Located in the heart of Downtown Las Vegas, Zydeco Po-Boys brings you a unique taste of Southwest Louisiana.
Zydeco Po-Boys focuses on fast, casual, and affordable southwest Louisiana gumbo, po-boy sandwiches on authentic Leidenheimer’s bread, and specialties like red beans and rice. As Chef Brandon Trahan points out, “Cajun cuisine is highly regional, with different spices and personal twists featured in each locale. The gumbo at Zydeco is a little lighter, the house-made sausage is leaner, and the dressings on the po-boys are slightly different than you might find at a Cajun restaurant with a different regional style.” Zydeco Po-Boys also offers a vegan gumbo, traditional sides like Cajun fries and Louisiana Zapps chips, and beer and frozen daiquiris in addition to non-alcoholic beverages.
When you step inside, Zydeco Po-Boys has the feel of an authentic Louisiana joint. “Where I come from, people lived off the land, and everything was re-used and not thrown away,” Chef Trahan explains. You’ll see this principle on display in the walls of repurposed wood and in the unique tables he crafted himself from re-used doors. Located in a historic, mid-century building, Zydeco will be a great place to catch an LSU or Saints game while enjoying a delicious, down-home meal and beverage.
616 E Carson Ave, Suite 140, Las Vegas, Nevada 89101
11 am to 7 pm
11 am to 4 pm
MEET THE CHEF
A native of southwestern Louisiana from the small town of Cameron, Brandon Trahan grew up surrounded by homegrown and harvested food. His path toward a successful management career in Louisiana was upended by the ravages of Hurricane Rita in 2005. But the loss of his home, business, and livelihood proved to be a blessing in disguise, leading him to change course and pursue his dream of becoming a chef.
After a year studying at Le Cordon Bleu in San Francisco and being exposed to a diversity of food styles and tastes, Brandon secured an externship in 2007 at Emeril’s New Orleans Fish House in Las Vegas, followed by increasingly responsible posts at Table 10 and Marche Bacchus. Personal connections he made while doing private catering in Las Vegas – much of it focusing on Cajun cuisine – led Brandon to the idea of opening his own restaurant in the fast-growing restaurant scene of downtown Las Vegas. Having been steeped in the traditions and cuisine of the bayou from his childhood all the way through his professional training, Brandon is now providing locals and visitors with a taste of authentic Cajun cooking in a casual setting.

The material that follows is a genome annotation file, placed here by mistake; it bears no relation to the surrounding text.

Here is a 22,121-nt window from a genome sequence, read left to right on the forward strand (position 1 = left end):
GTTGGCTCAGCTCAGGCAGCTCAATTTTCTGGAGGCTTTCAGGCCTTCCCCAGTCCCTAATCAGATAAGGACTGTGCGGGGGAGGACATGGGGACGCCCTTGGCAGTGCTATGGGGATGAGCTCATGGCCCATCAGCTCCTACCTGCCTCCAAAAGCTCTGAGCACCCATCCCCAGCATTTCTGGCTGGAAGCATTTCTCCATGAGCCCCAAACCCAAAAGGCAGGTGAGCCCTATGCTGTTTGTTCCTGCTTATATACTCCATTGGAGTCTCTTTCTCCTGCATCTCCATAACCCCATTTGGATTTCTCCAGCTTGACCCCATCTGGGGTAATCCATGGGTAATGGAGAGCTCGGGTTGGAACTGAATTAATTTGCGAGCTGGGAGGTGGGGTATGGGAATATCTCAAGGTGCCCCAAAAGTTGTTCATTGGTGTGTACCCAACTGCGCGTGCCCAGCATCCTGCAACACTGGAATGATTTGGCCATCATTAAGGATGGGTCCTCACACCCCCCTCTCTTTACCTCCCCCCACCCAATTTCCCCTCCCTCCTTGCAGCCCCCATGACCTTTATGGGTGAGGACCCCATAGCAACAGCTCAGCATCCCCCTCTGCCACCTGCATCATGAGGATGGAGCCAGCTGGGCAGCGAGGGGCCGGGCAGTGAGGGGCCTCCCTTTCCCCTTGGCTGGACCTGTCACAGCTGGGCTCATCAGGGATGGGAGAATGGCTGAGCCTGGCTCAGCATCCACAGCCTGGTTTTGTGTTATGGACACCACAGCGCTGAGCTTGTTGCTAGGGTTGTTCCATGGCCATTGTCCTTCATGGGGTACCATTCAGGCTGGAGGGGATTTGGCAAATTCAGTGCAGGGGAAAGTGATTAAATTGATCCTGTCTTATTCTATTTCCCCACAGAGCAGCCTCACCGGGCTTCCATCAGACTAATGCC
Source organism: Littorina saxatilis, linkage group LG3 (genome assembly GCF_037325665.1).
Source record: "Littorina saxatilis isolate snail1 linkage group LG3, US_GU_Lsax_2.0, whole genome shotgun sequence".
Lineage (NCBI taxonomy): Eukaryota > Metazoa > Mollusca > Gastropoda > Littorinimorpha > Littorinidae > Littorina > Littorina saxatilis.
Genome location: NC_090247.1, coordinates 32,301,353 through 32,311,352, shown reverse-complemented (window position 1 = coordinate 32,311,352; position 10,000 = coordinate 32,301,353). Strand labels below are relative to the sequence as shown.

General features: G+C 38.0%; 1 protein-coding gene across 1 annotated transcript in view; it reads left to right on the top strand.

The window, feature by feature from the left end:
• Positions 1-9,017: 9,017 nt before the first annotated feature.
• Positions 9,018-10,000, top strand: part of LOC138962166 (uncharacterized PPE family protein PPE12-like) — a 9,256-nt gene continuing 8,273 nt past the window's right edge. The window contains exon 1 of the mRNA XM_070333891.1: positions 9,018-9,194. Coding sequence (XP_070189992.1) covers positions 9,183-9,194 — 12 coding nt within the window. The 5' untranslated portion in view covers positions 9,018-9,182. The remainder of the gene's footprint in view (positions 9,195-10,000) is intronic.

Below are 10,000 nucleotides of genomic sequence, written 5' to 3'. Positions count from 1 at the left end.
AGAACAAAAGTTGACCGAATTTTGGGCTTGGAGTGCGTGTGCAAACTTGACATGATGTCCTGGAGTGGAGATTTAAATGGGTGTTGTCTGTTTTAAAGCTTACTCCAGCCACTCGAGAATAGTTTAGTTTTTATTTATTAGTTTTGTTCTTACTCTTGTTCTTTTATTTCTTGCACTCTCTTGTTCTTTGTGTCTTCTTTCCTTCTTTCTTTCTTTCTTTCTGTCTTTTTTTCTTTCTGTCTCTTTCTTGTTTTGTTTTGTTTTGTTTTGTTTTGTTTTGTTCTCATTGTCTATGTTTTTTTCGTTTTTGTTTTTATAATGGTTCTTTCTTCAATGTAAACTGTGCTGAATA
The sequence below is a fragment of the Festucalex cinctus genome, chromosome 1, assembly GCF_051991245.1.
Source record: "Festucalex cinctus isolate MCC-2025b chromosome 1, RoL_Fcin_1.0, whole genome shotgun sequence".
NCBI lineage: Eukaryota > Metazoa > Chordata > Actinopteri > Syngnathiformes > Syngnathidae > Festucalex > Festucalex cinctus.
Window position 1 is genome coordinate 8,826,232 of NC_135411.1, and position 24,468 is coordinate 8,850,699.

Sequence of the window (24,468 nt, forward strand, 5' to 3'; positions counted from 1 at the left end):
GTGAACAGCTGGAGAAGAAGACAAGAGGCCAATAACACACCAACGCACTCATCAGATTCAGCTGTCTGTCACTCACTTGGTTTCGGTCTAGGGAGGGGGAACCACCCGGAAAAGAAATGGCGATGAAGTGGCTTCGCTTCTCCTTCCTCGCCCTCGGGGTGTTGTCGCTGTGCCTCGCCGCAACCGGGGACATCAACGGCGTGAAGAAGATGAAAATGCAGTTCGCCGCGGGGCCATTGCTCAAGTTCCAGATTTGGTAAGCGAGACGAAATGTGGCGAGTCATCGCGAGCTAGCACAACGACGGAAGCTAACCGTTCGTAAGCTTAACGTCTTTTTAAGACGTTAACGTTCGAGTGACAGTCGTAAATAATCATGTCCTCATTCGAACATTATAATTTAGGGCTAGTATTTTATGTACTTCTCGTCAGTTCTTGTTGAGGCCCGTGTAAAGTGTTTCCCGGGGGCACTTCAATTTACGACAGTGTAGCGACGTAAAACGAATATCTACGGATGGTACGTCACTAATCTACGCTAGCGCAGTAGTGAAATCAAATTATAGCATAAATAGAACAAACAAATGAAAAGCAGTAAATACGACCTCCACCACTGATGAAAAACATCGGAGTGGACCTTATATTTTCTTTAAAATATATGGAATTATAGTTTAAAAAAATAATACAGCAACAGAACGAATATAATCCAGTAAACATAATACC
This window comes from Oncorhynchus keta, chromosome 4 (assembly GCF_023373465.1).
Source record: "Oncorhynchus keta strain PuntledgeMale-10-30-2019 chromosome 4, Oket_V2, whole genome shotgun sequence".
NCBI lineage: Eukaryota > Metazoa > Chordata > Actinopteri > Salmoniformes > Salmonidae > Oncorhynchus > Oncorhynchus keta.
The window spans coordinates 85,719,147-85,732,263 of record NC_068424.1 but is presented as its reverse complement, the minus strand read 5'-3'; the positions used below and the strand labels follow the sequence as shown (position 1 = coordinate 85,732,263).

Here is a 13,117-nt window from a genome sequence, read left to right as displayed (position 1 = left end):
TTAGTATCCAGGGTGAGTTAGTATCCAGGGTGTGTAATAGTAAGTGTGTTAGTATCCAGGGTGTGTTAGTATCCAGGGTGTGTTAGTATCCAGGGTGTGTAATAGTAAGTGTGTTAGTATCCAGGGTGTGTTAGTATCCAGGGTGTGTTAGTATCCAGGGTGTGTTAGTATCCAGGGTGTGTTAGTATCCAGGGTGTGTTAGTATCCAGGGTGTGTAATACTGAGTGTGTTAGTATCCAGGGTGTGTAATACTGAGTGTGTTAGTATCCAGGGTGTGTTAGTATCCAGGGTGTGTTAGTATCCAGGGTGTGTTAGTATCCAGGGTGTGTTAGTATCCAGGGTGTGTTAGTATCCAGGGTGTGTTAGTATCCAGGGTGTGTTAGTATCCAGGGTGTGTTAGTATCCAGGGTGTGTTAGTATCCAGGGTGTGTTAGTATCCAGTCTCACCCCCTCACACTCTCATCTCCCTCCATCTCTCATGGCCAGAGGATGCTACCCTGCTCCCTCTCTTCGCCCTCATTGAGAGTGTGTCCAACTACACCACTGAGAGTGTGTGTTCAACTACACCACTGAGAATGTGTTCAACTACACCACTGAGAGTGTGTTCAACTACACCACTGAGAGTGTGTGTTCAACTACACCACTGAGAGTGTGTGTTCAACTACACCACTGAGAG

As down-to-earth as his cooking is down-home, Brandon will likely be there to personally greet you with his warm, Southern hospitality. As they say in Louisiana, “Laissez les bon temps rouler.”
HISTORY OF ZYDECO MUSIC AND THE PO-BOY SANDWICH
Although there are various legends to the history of the po-boy sandwich, the most common story traces its creation back to the Martin Brothers Coffee Stand and Restaurant in the French Market of New Orleans. As former streetcar conductors, Bennie and Clovis Martin were highly sympathetic to the transit strike of 1929. In support of the strikers, the brothers vowed to provide free sandwiches to the “poor boys” on the picket line, and in doing so they developed a new size of French bread with a variety of fillings. Their generosity and innovations spawned a regional specialty that has spread well beyond Louisiana. Like its regional brothers and sisters such as grinders, subs, heroes, and hoagies, po-boys have a loyal following as a little taste of Louisiana heaven.
Zydeco is a musical genre that evolved from music indigenous to the Creoles and natives of Louisiana. It is a joyous blend of blues, rhythm and blues, and Cajun rhythms and is dominated by the sounds of accordion and washboard. Today, zydeco music maintains its traditional roots while also incorporating reggae, hip hop, ska, Afro-Caribbean, and other styles. At Zydeco Po-Boys, you’ll experience the fun, up-tempo sounds of modern and traditional zydeco music while you enjoy authentic Louisiana cuisine.